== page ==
Or at least only half right. A new voice weighing in to the debate over how to bring technology to the developing world says mobile phones are a better fit than computers.
Over the past decade, the digital divide has grown wider with computers, but narrowed when it comes to mobile phones, said Philip Howard, assistant professor of communications at the University of Washington. He directed a team of 30 students who crunched 10 years of World Bank data to understand how the developing world uses (or lacks) technology. Here's the whole study.
While the use of computers is concentrated in rich, developed countries, the infrastructure and policies of the developing world are better suited for mobile phones. And people from Lagos to Jakarta are embracing mobile technology.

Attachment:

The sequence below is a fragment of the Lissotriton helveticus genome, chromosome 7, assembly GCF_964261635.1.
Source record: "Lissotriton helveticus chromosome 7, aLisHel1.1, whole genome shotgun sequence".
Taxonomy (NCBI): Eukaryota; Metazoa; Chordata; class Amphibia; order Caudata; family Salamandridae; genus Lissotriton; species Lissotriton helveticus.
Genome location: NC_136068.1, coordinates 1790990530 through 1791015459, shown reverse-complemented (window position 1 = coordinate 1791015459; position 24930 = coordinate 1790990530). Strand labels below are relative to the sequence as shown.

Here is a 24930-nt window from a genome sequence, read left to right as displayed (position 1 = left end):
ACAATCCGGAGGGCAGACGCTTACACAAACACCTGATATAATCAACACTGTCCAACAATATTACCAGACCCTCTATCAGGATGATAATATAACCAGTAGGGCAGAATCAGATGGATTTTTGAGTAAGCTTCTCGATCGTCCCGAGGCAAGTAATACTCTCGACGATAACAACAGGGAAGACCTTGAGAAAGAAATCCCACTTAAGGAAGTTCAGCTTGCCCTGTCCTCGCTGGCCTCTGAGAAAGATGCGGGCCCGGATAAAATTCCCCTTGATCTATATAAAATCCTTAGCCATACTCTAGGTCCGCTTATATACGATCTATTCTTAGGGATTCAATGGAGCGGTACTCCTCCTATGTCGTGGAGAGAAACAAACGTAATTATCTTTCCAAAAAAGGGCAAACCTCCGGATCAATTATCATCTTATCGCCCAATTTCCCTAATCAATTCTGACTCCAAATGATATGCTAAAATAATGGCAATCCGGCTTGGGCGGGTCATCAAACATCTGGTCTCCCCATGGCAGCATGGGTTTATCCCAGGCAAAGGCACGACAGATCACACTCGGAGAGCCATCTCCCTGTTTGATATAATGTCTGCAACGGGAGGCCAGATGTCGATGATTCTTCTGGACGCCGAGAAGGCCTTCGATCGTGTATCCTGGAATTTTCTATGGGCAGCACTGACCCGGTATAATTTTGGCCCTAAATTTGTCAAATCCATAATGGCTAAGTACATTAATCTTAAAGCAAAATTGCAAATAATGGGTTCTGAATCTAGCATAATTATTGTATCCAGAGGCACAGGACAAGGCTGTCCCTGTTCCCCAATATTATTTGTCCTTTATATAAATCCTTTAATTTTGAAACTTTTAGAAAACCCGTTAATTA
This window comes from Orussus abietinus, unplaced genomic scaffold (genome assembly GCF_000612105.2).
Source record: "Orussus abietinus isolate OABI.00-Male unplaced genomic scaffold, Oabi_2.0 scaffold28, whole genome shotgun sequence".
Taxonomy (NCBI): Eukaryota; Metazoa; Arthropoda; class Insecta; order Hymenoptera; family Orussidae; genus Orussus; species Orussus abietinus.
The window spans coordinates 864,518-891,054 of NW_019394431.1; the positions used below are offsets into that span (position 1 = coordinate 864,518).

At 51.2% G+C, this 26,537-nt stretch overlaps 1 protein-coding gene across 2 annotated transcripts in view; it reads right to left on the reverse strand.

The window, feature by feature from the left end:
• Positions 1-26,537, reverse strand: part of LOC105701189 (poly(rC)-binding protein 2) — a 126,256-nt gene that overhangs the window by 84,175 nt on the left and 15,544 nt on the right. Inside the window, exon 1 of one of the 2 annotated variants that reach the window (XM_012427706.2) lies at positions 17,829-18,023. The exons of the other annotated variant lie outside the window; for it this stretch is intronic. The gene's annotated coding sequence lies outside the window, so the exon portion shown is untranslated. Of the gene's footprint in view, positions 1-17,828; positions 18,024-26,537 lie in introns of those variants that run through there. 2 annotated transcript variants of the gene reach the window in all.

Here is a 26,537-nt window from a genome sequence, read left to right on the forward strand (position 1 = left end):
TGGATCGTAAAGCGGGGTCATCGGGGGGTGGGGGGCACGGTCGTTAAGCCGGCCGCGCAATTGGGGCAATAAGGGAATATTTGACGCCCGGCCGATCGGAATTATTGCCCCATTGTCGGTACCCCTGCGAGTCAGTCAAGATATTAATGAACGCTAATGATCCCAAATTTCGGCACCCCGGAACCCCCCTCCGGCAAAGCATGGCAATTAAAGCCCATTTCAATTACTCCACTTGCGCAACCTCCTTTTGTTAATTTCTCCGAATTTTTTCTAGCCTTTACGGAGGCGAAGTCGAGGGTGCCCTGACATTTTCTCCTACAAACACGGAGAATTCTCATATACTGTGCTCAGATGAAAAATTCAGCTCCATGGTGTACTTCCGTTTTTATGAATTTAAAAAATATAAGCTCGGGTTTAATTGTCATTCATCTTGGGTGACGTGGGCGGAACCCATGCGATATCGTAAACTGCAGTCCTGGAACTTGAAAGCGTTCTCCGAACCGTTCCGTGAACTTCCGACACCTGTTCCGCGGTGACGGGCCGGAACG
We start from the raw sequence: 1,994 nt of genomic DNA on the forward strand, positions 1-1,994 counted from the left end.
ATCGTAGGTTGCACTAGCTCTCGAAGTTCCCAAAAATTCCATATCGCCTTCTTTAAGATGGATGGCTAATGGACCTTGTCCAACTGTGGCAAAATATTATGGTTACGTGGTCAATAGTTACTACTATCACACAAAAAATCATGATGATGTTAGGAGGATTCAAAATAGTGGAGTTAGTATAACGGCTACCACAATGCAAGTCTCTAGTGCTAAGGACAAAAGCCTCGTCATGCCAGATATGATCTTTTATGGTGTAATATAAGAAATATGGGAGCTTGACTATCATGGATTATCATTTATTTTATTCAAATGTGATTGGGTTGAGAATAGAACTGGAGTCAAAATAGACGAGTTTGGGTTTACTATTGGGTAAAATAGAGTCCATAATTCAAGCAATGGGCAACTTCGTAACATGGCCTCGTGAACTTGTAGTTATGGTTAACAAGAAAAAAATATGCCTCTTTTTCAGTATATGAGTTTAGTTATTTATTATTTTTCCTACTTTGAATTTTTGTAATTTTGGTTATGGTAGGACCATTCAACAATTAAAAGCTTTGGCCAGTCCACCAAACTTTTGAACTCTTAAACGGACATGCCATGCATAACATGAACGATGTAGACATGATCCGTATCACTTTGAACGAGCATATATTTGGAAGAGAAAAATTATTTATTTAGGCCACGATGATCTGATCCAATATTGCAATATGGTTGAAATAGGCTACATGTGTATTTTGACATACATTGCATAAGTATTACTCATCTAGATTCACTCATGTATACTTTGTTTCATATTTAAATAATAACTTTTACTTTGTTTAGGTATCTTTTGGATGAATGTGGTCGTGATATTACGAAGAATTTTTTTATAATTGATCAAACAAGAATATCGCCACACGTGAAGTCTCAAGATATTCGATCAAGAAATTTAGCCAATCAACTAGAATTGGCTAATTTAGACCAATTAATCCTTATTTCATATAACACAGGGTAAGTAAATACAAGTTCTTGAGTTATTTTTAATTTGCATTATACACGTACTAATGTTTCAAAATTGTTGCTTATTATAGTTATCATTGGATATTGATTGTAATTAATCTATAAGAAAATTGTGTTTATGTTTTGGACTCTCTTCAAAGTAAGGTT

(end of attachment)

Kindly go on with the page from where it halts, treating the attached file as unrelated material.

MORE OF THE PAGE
That begs a question: should we build a computer that links people, as MIT is doing with Google's support, or a mobile phone that computes, as Microsoft Chairman Bill Gates has suggested?
"I can't believe I'm saying this, but think I come down on the Microsoft camp," Howard said.
That is, with one caveat: he thinks the mobile devices should be Linux based.